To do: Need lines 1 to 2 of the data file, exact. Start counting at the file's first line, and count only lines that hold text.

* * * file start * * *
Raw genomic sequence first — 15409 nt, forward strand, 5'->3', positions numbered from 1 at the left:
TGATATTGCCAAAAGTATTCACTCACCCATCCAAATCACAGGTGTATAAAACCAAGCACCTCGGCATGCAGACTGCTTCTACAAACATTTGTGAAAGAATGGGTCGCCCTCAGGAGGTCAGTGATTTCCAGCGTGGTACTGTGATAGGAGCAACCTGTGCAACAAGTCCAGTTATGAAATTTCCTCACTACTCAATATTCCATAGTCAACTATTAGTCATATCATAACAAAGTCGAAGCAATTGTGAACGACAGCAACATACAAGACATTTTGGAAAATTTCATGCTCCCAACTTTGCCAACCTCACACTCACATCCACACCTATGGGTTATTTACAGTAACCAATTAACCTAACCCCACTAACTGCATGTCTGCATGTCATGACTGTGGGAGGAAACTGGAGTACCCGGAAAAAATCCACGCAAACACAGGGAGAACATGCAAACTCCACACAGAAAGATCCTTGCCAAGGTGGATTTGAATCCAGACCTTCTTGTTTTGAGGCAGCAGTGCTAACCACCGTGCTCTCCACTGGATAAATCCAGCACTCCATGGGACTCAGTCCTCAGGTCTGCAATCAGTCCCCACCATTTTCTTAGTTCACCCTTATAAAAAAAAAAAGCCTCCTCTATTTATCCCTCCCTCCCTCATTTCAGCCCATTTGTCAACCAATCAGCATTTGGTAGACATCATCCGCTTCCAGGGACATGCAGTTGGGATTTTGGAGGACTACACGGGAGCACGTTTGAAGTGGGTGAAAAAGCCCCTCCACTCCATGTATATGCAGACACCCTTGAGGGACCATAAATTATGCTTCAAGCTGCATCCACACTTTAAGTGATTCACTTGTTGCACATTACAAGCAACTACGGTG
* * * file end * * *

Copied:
Raw genomic sequence first — 15409 nt, forward strand, 5'->3', positions numbered from 1 at the left:
TGATATTGCCAAAAGTATTCACTCACCCATCCAAATCACAGGTGTATAAAACCAAGCACCTCGGCATGCAGACTGCTTCTACAAACATTTGTGAAAGAATGGGTCGCCCTCAGGAGGTCAGTGATTTCCAGCGTGGTACTGTGATAGGAGCAACCTGTGCAACAAGTCCAGTTATGAAATTTCCTCACTACTCAATATTCCATAGTCAACTATTAGTCATATCATAACAAAGTCGAAGCAATTGTGAACGACAGCAACATACAAGACATTTTGGAAAATTTCATGCTCCCAACTTTGCCAACCTCACACTCACATCCACACCTATGGGTTATTTACAGTAACCAATTAACCTAACCCCACTAACTGCATGTCTGCATGTCATGACTGTGGGAGGAAACTGGAGTACCCGGAAAAAATCCACGCAAACACAGGGAGAACATGCAAACTCCACACAGAAAGATCCTTGCCAAGGTGGATTTGAATCCAGACCTTCTTGTTTTGAGGCAGCAGTGCTAACCACCGTGCTCTCCACTGGATAAATCCAGCACTCCATGGGACTCAGTCCTCAGGTCTGCAATCAGTCCCCACCATTTTCTTAGTTCACCCTTATAAAAAAAAAAAGCCTCCTCTATTTATCCCTCCCTCCCTCATTTCAGCCCATTTGTCAACCAATCAGCATTTGGTAGACATCATCCGCTTCCAGGGACATGCAGTTGGGATTTTGGAGGACTACACGGGAGCACGTTTGAAGTGGGTGAAAAAGCCCCTCCACTCCATGTATATGCAGACACCCTTGAGGGACCATAAATTATGCTTCAAGCTGCATCCACACTTTAAGTGATTCACTTGTTGCACATTACAAGCAACTACGGTG